Iichiro Shimomura has received lecture fees from Astellas Pharma Inc., AstraZeneca K.K., MSD K.K., Ono Pharmaceutical Co., Kyowa Kirin Co., Ltd., Kowa Company, Ltd., Sanofi K.K., Sanwa Kagaku Kenkyusho Co., Daiichi Sankyo Co., Takeda Pharma K.K., Mitsubishi Tanabe Pharma Co., Teijin Pharma, Eli Lilly Japan K.K., Nippon Boehringer Ingelheim Co., Novartis Pharma K.K., Novo Nordisk Pharma, Mochida Pharmaceutical Co., Taisho Pharmaceutical Co. Ltd., Nippon Chemiphar Co., Ltd., Covidien Japan Inc., Amgen Astellas Biopharma K.K., KOBAYASHI Pharmaceutical Co., Ltd., Dainippon Sumitomo Pharma Co., Rohto Pharmaceutical Co., Ltd.; research funds from Astellas Pharma Inc., MSD K.K, Ono Pharmaceutical Co., Kaken Pharmaceutical Co., Kyowa Kirin Co., Ltd., Sanofi K.K., Shionogi & Co., Daiichi Sankyo Co., Dainippon Sumitomo Pharma Co., Takeda Pharma K.K., Mitsubishi Tanabe Pharma Co., Teijin Pharma, Novartis Pharma K.K., Novo Nordisk Pharma, Eli Lilly Japan K. K, Kowa Company, Ltd.; and consulting fees from AstraZeneca K.K., MSD K.K., Taisho Pharmaceutical Co. Ltd., Novo Nordisk Pharma, Lotte Co., Ltd.

Hidenori Yoshii, Yutaka Umayahara, Tsunehiko Yamamoto, Kazuhisa Maeda, Hiroki Yokoyama, Keisuke Kosugi, Kentaro Ohtoshi, Isao Hayashi, Mamiko Tsugawa, Kayoko Ryomoto, Hideki Taki, Tadashi Nakamura, and Satoshi Kawashima declare that they have no conflicts of interest.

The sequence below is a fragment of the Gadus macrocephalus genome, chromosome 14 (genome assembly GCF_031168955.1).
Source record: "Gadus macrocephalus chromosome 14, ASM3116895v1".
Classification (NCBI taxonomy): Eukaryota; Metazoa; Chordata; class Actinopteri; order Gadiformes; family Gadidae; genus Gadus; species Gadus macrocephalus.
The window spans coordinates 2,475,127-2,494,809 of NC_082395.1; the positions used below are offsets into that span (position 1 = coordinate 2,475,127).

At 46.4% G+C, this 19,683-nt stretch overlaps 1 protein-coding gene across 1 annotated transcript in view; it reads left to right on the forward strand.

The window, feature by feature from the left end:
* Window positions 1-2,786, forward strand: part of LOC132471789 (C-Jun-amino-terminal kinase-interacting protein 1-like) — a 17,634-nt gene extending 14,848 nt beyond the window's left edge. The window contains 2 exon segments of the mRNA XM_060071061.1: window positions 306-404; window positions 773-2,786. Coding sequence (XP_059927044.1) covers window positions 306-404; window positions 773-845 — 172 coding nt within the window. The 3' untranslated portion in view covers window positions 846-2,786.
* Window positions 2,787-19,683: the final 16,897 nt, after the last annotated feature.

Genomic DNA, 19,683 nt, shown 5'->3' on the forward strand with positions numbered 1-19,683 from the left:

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Supplementary Information

Additional file 1:

UTOPIA trial site investigators.

Additional file 2:

Table S1. Clinical characteristics of patients with and without brachial-ankle pulse wave velocity data.

Additional file 3:

Table S2. Between-group comparison of changes in clinical parameters during the treatment period.

Additional file 4:

Table S3. Changes in concomitantly used anti-diabetic agents.

Additional file 5:

Table S4. Changes in concomitantly used cardiovascular medications.

Additional file 6:

Table S5. Effects of tofogliflozin on brachial-ankle pulse wave velocity in individuals with all three measurements (baseline, week 52, and week 104).

Additional file 7:

Table S6. Effects of tofogliflozin on brachial-ankle pulse wave velocity change in subgroups.

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Katakami, N., Mita, T., Yoshii, H. et al. Effect of tofogliflozin on arterial stiffness in patients with type 2 diabetes: prespecified sub-analysis of the prospective, randomized, open-label, parallel-group comparative UTOPIA trial. Cardiovasc Diabetol 20, 4 (2021). https://doi.org/10.1186/s12933-020-01206-1

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Keywords

  • Arterial stiffness
  • Pulse wave velocity
  • Arteriosclerosis
  • Diabetes
  • SGLT2 inhibitor
  • Tofogliflozin